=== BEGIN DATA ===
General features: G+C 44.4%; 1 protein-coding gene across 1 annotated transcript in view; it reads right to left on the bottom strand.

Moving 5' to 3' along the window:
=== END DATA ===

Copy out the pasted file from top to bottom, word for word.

General features: G+C 44.4%; 1 protein-coding gene across 1 annotated transcript in view; it reads right to left on the bottom strand.

Moving 5' to 3' along the window: